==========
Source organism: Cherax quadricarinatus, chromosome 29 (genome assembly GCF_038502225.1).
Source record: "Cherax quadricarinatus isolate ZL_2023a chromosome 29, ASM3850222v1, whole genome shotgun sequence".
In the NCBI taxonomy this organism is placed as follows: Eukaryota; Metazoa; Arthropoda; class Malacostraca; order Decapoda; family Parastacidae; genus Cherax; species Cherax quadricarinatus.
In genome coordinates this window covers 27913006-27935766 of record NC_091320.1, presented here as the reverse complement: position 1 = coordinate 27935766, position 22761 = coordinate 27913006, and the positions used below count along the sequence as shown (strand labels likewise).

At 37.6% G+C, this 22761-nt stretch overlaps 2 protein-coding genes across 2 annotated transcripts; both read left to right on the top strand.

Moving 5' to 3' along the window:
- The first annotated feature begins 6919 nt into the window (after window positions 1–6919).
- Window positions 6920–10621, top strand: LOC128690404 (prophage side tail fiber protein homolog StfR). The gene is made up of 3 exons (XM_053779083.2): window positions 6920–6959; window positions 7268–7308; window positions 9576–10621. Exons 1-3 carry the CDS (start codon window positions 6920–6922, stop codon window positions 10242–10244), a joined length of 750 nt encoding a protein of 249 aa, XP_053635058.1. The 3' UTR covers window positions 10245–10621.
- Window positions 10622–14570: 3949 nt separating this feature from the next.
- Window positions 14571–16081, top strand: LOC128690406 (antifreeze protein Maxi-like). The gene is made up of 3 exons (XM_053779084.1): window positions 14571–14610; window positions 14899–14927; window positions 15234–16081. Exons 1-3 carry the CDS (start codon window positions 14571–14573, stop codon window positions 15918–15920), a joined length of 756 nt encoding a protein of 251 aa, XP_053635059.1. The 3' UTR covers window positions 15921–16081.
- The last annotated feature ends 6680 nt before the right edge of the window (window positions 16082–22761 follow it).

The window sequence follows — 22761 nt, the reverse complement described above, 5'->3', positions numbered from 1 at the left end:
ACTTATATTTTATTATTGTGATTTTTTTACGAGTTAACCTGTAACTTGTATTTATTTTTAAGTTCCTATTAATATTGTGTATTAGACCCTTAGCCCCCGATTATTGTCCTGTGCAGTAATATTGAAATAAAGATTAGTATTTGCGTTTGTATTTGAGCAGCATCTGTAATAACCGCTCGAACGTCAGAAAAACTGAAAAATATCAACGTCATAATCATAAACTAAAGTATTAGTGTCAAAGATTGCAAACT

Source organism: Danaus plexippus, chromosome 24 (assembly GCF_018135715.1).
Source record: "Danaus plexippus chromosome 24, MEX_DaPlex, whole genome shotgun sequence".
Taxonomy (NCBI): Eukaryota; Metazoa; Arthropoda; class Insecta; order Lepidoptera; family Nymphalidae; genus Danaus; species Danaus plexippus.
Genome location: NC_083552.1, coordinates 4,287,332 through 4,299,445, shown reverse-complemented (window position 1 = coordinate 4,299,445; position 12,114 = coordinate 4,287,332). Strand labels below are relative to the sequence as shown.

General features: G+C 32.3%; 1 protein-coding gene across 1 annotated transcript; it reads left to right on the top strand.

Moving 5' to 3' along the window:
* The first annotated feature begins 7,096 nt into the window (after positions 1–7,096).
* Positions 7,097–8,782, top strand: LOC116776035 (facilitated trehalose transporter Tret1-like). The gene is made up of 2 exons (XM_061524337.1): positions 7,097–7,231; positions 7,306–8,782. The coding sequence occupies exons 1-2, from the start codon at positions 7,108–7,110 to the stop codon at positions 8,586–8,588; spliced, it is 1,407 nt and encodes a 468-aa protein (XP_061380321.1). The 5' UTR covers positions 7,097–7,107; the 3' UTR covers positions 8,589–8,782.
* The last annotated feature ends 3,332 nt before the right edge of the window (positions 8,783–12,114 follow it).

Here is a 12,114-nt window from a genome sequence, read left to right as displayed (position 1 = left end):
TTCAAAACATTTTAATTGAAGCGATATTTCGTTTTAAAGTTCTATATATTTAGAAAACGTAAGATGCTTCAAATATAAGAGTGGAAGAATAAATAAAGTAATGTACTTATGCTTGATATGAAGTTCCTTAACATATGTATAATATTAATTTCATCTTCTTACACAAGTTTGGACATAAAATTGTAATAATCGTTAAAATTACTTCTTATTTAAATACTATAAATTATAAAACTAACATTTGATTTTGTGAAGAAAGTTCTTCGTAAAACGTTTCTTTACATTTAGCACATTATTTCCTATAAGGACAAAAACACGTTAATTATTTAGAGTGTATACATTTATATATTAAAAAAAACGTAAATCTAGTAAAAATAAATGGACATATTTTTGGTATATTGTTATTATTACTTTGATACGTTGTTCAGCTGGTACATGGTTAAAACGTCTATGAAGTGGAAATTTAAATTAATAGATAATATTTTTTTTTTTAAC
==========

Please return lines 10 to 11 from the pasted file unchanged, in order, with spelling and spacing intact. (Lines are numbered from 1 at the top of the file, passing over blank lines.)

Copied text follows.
- Window positions 14571–16081, top strand: LOC128690406 (antifreeze protein Maxi-like). The gene is made up of 3 exons (XM_053779084.1): window positions 14571–14610; window positions 14899–14927; window positions 15234–16081. Exons 1-3 carry the CDS (start codon window positions 14571–14573, stop codon window positions 15918–15920), a joined length of 756 nt encoding a protein of 251 aa, XP_053635059.1. The 3' UTR covers window positions 15921–16081.
- The last annotated feature ends 6680 nt before the right edge of the window (window positions 16082–22761 follow it).